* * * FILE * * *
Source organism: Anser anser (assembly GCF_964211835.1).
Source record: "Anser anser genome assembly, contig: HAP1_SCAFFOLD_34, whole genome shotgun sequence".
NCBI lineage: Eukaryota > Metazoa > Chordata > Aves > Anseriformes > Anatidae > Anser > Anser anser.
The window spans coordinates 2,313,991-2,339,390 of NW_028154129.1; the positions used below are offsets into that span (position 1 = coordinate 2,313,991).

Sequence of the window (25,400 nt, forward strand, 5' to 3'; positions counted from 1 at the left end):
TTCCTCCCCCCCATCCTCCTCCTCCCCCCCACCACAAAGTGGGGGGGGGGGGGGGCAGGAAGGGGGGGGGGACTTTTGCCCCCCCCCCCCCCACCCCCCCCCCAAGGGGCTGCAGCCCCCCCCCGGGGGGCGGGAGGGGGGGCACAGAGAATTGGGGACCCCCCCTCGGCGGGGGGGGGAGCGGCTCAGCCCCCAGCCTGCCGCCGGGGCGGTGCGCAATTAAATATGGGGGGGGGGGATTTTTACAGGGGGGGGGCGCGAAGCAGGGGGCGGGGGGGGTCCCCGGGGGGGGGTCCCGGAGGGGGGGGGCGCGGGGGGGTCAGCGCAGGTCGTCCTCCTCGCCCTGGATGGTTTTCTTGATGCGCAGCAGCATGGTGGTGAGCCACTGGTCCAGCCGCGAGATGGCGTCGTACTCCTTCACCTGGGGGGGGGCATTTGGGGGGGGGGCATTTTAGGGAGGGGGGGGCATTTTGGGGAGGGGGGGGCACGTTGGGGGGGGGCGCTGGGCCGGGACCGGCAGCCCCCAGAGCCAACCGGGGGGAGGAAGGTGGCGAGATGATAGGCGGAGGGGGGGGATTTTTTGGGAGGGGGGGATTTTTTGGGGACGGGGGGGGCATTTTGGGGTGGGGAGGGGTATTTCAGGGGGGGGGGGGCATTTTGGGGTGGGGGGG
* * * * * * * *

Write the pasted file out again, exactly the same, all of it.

Source organism: Anser anser (assembly GCF_964211835.1).
Source record: "Anser anser genome assembly, contig: HAP1_SCAFFOLD_34, whole genome shotgun sequence".
NCBI lineage: Eukaryota > Metazoa > Chordata > Aves > Anseriformes > Anatidae > Anser > Anser anser.
The window spans coordinates 2,313,991-2,339,390 of NW_028154129.1; the positions used below are offsets into that span (position 1 = coordinate 2,313,991).

Sequence of the window (25,400 nt, forward strand, 5' to 3'; positions counted from 1 at the left end):
TTCCTCCCCCCCATCCTCCTCCTCCCCCCCACCACAAAGTGGGGGGGGGGGGGGGCAGGAAGGGGGGGGGGACTTTTGCCCCCCCCCCCCCCACCCCCCCCCCAAGGGGCTGCAGCCCCCCCCCGGGGGGCGGGAGGGGGGGCACAGAGAATTGGGGACCCCCCCTCGGCGGGGGGGGGAGCGGCTCAGCCCCCAGCCTGCCGCCGGGGCGGTGCGCAATTAAATATGGGGGGGGGGGATTTTTACAGGGGGGGGGCGCGAAGCAGGGGGCGGGGGGGGTCCCCGGGGGGGGGTCCCGGAGGGGGGGGGCGCGGGGGGGTCAGCGCAGGTCGTCCTCCTCGCCCTGGATGGTTTTCTTGATGCGCAGCAGCATGGTGGTGAGCCACTGGTCCAGCCGCGAGATGGCGTCGTACTCCTTCACCTGGGGGGGGGCATTTGGGGGGGGGGCATTTTAGGGAGGGGGGGGCATTTTGGGGAGGGGGGGGCACGTTGGGGGGGGGCGCTGGGCCGGGACCGGCAGCCCCCAGAGCCAACCGGGGGGAGGAAGGTGGCGAGATGATAGGCGGAGGGGGGGGATTTTTTGGGAGGGGGGGATTTTTTGGGGACGGGGGGGGCATTTTGGGGTGGGGAGGGGTATTTCAGGGGGGGGGGGGCATTTTGGGGTGGGGGGG